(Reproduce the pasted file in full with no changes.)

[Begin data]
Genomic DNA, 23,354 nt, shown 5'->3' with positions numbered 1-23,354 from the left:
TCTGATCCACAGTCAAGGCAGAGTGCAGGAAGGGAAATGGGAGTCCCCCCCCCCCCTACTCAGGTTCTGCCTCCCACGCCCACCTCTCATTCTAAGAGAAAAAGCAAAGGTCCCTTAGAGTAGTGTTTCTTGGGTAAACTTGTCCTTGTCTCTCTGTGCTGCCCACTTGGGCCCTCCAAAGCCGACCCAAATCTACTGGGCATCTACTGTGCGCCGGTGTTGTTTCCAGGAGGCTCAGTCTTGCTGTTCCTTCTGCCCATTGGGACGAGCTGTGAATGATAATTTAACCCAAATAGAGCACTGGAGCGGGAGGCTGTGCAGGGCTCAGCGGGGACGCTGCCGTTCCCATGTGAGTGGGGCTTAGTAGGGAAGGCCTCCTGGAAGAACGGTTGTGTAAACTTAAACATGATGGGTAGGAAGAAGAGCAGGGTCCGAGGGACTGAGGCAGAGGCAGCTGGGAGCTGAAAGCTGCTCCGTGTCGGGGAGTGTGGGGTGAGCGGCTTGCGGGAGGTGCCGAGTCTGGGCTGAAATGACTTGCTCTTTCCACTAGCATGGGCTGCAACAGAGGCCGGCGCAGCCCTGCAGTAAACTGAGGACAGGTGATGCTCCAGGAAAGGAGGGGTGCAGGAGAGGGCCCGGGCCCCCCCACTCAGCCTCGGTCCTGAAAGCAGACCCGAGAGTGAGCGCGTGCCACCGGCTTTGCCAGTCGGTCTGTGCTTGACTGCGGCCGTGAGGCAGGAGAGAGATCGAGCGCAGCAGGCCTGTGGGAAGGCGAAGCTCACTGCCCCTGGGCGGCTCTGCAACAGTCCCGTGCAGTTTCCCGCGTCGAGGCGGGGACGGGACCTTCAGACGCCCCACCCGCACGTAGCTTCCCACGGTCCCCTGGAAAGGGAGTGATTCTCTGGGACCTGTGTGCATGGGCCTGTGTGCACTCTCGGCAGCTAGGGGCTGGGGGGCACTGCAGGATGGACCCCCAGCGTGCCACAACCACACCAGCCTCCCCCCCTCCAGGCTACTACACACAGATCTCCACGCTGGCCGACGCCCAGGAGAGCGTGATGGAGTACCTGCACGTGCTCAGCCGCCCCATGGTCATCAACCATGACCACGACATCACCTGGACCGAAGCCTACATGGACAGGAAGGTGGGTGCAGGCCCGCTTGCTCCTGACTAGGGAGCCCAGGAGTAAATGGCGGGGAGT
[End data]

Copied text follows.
Genomic DNA, 23,354 nt, shown 5'->3' with positions numbered 1-23,354 from the left:
TCTGATCCACAGTCAAGGCAGAGTGCAGGAAGGGAAATGGGAGTCCCCCCCCCCCCTACTCAGGTTCTGCCTCCCACGCCCACCTCTCATTCTAAGAGAAAAAGCAAAGGTCCCTTAGAGTAGTGTTTCTTGGGTAAACTTGTCCTTGTCTCTCTGTGCTGCCCACTTGGGCCCTCCAAAGCCGACCCAAATCTACTGGGCATCTACTGTGCGCCGGTGTTGTTTCCAGGAGGCTCAGTCTTGCTGTTCCTTCTGCCCATTGGGACGAGCTGTGAATGATAATTTAACCCAAATAGAGCACTGGAGCGGGAGGCTGTGCAGGGCTCAGCGGGGACGCTGCCGTTCCCATGTGAGTGGGGCTTAGTAGGGAAGGCCTCCTGGAAGAACGGTTGTGTAAACTTAAACATGATGGGTAGGAAGAAGAGCAGGGTCCGAGGGACTGAGGCAGAGGCAGCTGGGAGCTGAAAGCTGCTCCGTGTCGGGGAGTGTGGGGTGAGCGGCTTGCGGGAGGTGCCGAGTCTGGGCTGAAATGACTTGCTCTTTCCACTAGCATGGGCTGCAACAGAGGCCGGCGCAGCCCTGCAGTAAACTGAGGACAGGTGATGCTCCAGGAAAGGAGGGGTGCAGGAGAGGGCCCGGGCCCCCCCACTCAGCCTCGGTCCTGAAAGCAGACCCGAGAGTGAGCGCGTGCCACCGGCTTTGCCAGTCGGTCTGTGCTTGACTGCGGCCGTGAGGCAGGAGAGAGATCGAGCGCAGCAGGCCTGTGGGAAGGCGAAGCTCACTGCCCCTGGGCGGCTCTGCAACAGTCCCGTGCAGTTTCCCGCGTCGAGGCGGGGACGGGACCTTCAGACGCCCCACCCGCACGTAGCTTCCCACGGTCCCCTGGAAAGGGAGTGATTCTCTGGGACCTGTGTGCATGGGCCTGTGTGCACTCTCGGCAGCTAGGGGCTGGGGGGCACTGCAGGATGGACCCCCAGCGTGCCACAACCACACCAGCCTCCCCCCCTCCAGGCTACTACACACAGATCTCCACGCTGGCCGACGCCCAGGAGAGCGTGATGGAGTACCTGCACGTGCTCAGCCGCCCCATGGTCATCAACCATGACCACGACATCACCTGGACCGAAGCCTACATGGACAGGAAGGTGGGTGCAGGCCCGCTTGCTCCTGACTAGGGAGCCCAGGAGTAAATGGCGGGGAGT